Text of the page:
If your kid made some big in-app purchases on your Fire tablet, you could be in for a refund.
Amazon’s in-app purchasing system has evolved over the years, but before the FTC suit, there were times when no password was required at all for in-app purchases. Amazon added a $20 limit to the system, but small purchases still went through without a password.
Then, in 2013, the company started requiring passwords for all purchases, except those made within 15 minutes of last making a purchase, meaning your kid could make plenty of purchases as soon as you hand a device back to them after approving a single purchase.
That last move wasn’t properly disclosed to users, drawing the FTC suit. The FTC also noted that Amazon’s refund process wasn’t clear enough, with suggestions that refunds weren’t possible at times.
However, since Amazon has altered the in-app purchase system since the FTC suit in a manner that prevents the accidental purchases, the court said that Amazon did not have to submit to further monitoring.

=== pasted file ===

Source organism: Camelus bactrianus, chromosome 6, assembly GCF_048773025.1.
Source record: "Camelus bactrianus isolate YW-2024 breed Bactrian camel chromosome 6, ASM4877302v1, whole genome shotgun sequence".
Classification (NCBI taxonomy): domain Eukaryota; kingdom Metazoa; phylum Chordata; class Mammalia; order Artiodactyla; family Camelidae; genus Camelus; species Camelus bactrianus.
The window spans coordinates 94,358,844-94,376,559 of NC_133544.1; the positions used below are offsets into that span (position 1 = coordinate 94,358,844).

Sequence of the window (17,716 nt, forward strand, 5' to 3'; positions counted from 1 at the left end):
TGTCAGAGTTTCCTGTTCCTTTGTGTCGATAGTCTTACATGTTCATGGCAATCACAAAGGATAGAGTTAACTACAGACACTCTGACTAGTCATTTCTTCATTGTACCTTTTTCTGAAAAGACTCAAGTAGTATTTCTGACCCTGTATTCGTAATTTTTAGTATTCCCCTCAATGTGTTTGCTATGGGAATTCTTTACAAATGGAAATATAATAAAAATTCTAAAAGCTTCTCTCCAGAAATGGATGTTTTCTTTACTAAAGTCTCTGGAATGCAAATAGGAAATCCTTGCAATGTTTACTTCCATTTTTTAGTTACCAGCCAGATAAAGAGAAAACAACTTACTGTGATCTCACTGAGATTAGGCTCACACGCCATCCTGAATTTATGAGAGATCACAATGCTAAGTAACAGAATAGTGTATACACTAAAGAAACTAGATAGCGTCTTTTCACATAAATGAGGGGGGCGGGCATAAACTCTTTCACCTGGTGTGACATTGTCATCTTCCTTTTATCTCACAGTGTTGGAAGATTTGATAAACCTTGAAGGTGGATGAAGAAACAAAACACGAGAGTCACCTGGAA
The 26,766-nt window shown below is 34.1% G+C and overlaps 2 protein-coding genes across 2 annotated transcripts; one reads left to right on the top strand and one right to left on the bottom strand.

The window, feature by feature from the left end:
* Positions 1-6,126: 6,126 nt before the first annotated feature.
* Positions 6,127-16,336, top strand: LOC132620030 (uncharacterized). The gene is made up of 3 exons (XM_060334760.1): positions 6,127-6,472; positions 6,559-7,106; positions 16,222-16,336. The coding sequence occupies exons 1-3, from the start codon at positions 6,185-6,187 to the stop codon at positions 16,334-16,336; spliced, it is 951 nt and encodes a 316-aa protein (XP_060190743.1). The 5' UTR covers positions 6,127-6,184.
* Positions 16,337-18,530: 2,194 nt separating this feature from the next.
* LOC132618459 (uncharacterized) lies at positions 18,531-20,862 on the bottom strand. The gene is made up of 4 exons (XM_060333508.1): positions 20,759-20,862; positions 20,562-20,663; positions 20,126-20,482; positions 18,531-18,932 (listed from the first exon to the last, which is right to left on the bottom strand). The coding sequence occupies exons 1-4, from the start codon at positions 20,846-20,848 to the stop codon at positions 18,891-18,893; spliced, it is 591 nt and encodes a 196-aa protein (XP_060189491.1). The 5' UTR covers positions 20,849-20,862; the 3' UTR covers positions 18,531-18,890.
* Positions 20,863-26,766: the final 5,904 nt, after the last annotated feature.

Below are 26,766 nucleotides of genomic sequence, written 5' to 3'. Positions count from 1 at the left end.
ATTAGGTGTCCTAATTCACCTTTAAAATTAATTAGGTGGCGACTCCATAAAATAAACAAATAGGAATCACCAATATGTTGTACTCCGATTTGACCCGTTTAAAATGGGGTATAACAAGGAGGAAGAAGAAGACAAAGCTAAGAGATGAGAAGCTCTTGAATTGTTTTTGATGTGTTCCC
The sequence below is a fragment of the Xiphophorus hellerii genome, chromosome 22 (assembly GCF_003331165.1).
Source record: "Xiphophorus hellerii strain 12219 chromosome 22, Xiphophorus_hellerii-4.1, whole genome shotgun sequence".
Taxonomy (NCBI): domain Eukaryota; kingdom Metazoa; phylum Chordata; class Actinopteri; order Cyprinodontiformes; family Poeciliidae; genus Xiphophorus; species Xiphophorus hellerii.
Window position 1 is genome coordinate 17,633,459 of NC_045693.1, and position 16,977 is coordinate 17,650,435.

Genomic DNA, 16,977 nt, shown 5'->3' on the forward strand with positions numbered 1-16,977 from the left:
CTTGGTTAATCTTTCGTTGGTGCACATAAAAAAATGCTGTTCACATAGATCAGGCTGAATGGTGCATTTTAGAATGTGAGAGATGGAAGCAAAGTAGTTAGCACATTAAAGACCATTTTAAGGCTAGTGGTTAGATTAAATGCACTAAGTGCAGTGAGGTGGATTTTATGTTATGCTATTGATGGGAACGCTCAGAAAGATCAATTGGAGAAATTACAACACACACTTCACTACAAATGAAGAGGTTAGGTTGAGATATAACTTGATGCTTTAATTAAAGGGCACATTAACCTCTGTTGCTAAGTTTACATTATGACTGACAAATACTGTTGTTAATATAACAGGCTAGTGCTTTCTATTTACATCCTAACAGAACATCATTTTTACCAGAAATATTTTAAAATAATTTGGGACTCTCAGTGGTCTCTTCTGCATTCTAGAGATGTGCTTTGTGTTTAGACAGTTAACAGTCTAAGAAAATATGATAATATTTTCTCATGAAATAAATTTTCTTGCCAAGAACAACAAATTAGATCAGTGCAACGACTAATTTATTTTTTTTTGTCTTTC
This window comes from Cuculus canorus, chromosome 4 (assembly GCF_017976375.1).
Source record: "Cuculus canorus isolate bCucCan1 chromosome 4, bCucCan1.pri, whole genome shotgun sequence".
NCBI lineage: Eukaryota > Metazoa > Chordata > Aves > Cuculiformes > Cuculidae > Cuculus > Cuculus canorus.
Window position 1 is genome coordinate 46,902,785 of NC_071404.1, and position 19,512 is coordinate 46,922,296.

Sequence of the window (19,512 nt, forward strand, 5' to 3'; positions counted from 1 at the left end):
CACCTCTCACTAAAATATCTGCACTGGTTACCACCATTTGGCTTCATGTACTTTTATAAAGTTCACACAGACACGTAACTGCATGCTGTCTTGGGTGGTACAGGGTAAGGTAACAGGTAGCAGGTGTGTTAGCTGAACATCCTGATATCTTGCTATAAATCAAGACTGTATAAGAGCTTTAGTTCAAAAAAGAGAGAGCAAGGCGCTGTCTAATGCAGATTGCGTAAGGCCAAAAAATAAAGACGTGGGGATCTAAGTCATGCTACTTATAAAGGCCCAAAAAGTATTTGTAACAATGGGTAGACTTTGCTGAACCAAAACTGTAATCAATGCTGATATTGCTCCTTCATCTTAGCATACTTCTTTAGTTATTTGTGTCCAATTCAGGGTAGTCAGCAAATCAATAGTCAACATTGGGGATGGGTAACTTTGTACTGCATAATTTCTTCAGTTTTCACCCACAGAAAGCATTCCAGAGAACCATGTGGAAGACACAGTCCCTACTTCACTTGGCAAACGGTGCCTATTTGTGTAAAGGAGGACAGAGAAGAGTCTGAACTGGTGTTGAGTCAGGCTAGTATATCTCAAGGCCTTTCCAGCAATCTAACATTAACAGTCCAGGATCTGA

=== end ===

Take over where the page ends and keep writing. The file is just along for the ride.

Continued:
The FTC isn’t just picking on Amazon though; Apple and Google together paid out more than $50 million in refunds after settlements back in 2014, with nearly identical circumstances to Amazon’s case ruled on this week.
While Amazon will have to pay out some refunds, the exact monetary value of those refunds have yet to be determined. FTC chairwoman Edith Ramirez said they plan to make a case “for full refunds to consumers as a result of Amazon’s actions.”
Updated to add that Amazon won’t need further monitoring.